Swiss ‘burka ban’ Accepted By Majority - To Become Law

The first national votes of 2021 brought international surprise and the expected “yes” vote for the burka ban. 

Switzerland voted for a ban on facial coverings including the Muslim burka and niqab in public spaces.

Full facial veils will still be allowed to be worn inside places of prayer and for “native customs”, such as carnival.

Face coverings worn for health and safety reasons are also exempt from the ban.

The vote was not an anti-mask Covid-19 pandemic reaction vote. 

How many people does the burka ban impact in Switzerland?

It is estimated to impact about 50 people in total in a population of close to 8.5 million. 

It does raise the question about how deep the Swiss thought about this topic before they voted.

No-one has answered the question “How does this impact the wearing of a black veil on the train to go to a funeral or a person wearing a heavy lace veil for a public photo shoot?” They may be extreme situational highlights, yet it only takes one person to call the police and to “create a scene” even in the most innocent of situations. 

Next year, March 2022, the first visibility test of the law will be evident in Zurich.

“Guggen” marching bands will be out in force for the ZüriCarneval, basing themselves in Hirschenplatz in the heart of the Niederdorf.

Three days of masked players in brass bands performing intentionally out of tune renditions of popular Caribbean and Latin American music. No action will be taken, it is a native custom (more for tourism if Zurich is to be really honest with itself) yet it will act as a racist beacon for the new law.

Regional and Commercial Apathy A Factor

Zurich and Basel City voted against the future ban by a margin of over 10%. It was expected but there were not sufficient votes to offset the other cantons.

If you follow the money to the low tax cantons of Zug and Schwyz who are dependent “on foreigners,” some locals expressed real surprise the vote had even happened. Many multi-national companies including Roche, Siemens and Johnson & Johnson have their presence there and their executives were unaware of the vote.

They woke up to find their home canton had voted in favour of the ban. 

Many a CHRO or PR team in the run up to the election made any statement regarding the importance of diversity, racial equality or inclusiveness. 

It is a shame, it may have helped to open a few eyes and provide a common response together with other business leaders elsewhere in Switzerland.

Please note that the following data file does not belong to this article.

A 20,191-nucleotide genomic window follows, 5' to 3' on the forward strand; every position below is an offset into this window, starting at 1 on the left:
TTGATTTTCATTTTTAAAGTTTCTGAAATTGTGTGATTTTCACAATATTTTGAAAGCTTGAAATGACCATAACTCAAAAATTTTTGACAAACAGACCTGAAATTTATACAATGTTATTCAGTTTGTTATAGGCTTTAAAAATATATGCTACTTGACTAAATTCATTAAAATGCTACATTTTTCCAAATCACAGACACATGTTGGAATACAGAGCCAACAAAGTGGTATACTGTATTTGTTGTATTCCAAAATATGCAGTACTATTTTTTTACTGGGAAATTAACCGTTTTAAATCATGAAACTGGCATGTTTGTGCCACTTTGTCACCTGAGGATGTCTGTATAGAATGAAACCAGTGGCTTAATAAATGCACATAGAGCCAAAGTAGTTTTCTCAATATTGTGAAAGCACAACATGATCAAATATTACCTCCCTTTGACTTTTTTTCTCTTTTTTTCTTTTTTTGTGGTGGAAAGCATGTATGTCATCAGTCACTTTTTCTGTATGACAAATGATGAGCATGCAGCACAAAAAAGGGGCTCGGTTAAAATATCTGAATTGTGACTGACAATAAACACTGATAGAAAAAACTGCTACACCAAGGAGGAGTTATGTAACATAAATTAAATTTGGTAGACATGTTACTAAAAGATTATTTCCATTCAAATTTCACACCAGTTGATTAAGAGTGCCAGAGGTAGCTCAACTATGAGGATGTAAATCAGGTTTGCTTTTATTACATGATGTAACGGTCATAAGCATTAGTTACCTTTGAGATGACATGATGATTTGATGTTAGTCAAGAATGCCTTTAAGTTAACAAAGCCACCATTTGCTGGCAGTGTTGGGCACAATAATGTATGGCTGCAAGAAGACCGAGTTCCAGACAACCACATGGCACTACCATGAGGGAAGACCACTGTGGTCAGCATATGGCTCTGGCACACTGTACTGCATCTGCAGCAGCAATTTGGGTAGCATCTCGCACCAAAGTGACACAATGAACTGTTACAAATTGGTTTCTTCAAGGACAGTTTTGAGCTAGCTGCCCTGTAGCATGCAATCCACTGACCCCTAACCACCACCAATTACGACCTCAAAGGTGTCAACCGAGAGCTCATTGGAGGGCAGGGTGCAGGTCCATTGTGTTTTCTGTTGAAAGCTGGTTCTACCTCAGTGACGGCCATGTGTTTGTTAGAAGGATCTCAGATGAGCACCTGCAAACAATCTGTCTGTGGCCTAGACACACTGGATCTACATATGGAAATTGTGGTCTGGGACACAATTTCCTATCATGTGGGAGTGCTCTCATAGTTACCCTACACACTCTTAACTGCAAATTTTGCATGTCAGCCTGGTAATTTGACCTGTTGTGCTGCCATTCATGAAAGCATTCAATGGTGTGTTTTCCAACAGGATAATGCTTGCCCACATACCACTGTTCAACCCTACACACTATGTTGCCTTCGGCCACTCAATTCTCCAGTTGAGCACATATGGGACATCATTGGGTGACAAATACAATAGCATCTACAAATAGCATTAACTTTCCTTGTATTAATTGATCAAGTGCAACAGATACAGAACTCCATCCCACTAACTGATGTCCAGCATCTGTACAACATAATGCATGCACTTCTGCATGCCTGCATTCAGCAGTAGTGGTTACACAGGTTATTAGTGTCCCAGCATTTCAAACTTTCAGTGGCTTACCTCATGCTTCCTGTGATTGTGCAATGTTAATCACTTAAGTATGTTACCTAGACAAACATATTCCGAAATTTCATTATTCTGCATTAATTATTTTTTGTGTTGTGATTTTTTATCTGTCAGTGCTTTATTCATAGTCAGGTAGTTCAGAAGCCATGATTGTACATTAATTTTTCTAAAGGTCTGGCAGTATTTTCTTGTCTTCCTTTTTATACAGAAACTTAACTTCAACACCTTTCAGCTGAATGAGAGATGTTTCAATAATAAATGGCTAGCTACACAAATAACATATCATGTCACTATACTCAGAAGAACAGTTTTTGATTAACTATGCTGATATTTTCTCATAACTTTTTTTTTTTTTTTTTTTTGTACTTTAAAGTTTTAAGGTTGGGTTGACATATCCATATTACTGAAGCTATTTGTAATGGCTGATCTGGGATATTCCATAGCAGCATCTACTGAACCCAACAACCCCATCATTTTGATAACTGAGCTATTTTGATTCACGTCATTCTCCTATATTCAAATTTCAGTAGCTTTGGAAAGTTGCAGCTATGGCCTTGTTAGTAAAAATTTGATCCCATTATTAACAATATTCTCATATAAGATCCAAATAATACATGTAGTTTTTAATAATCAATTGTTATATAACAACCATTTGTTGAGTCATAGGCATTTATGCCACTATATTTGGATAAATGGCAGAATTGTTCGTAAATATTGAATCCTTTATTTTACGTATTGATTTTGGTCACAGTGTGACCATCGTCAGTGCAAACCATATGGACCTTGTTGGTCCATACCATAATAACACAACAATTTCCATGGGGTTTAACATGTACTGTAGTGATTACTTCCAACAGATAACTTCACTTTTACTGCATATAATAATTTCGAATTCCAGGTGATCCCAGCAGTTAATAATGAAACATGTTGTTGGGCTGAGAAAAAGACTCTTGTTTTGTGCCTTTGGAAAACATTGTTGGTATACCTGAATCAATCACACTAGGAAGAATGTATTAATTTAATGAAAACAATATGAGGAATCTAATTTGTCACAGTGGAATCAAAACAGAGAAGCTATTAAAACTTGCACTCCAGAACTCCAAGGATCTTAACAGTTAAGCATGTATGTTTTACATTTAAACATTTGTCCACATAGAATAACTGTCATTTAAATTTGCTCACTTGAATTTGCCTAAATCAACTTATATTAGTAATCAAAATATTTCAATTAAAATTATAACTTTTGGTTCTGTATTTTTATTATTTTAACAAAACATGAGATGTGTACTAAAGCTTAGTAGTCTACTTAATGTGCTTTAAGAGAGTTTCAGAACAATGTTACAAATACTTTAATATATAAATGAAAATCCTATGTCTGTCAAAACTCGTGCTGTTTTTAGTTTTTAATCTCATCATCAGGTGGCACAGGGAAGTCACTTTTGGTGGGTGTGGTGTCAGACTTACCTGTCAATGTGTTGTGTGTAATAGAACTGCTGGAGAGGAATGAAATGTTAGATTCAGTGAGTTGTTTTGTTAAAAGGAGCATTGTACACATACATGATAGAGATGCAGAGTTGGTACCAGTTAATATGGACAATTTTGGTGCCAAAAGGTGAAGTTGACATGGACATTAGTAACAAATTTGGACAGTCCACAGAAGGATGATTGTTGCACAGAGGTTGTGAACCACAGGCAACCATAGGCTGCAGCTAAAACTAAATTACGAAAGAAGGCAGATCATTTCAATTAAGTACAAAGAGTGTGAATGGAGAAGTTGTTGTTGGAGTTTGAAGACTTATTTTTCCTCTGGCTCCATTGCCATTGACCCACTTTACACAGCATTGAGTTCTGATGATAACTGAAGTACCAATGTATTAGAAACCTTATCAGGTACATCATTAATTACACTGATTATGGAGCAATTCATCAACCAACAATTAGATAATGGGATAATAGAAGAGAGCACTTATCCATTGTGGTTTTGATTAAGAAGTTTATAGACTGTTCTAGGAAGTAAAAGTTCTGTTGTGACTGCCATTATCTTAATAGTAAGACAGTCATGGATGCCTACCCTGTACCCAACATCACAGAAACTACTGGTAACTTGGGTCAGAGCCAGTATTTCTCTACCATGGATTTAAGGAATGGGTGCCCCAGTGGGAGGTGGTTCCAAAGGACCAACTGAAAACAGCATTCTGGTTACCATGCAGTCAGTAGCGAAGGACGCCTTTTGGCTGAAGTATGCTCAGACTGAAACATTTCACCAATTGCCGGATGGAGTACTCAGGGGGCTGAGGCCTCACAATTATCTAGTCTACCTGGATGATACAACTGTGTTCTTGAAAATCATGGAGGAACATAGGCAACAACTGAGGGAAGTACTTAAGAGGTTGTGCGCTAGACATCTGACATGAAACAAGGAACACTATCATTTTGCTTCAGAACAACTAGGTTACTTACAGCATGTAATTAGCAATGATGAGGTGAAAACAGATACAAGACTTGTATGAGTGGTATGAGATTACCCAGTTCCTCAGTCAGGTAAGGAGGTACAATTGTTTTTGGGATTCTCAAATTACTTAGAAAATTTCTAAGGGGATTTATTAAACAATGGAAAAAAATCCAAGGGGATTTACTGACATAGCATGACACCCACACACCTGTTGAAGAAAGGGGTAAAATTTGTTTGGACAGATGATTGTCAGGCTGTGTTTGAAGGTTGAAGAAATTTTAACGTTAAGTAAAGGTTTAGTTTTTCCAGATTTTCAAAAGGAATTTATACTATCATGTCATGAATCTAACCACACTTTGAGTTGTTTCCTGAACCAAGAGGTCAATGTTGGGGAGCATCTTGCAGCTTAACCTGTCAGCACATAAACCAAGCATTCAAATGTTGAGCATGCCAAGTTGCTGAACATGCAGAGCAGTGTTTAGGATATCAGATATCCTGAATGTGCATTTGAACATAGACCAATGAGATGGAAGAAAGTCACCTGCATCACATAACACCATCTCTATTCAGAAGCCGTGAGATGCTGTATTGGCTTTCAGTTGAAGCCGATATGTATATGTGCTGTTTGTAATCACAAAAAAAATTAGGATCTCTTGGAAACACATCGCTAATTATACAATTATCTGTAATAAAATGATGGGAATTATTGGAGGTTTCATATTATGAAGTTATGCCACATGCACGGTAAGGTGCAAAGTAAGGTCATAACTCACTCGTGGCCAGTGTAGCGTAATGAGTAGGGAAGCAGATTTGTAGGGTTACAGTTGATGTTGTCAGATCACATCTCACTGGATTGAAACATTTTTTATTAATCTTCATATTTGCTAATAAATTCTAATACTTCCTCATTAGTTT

The Future For Switzerland Will Be Uncertain

Switzerland has now joined a special list of countries again and this time it has nothing to do with money laundering or financial irregularities.  

The countries who have banned the burka include:

  • Austria
  • Belgium
  • Denmark
  • France
  • Bulgaria
  • Tajikistan
  • China
  • Cameroon
  • Chad
  • The Republic of the Congo
  • Latvia
  • Algeria
  • Gabon
  • Morocco
  • Tunisia
  • Uzbekistan
  • Sri Lanka
  • The Netherlands
  • and of course now – Switzerland

There was an international reaction, it was to be expected, how it translates into future hiring, unwillingness to work or travel to Switzerland, only time will tell.

Will an initiative be raised to reverse this new law, possibly, again only time will tell.     

Swiss ‘burka ban’ International Reaction

Rabina Khan`s opinion piece in The Washington Post titled:

Switzerland’s referendum on burqas is an insult to women’s rights and dignity

A notable quote:

“Switzerland has approached the question through a public referendum. It is bad enough for politicians to bow to bigotry and introduce repressive laws on women’s dress, but there is something uniquely sinister about the notion of politicians whipping up popular outrage against an oppressed minority among the voting public.”

Her article generated over 1200 comments (now closed) which make for interesting reading. 

Philip Oltermann, the Guardian’s Berlin Bureau Chief  for

Switzerland to ban wearing of burqa and niqab in public places

Muslim groups criticise move, which they say will further stigmatise and marginalise their community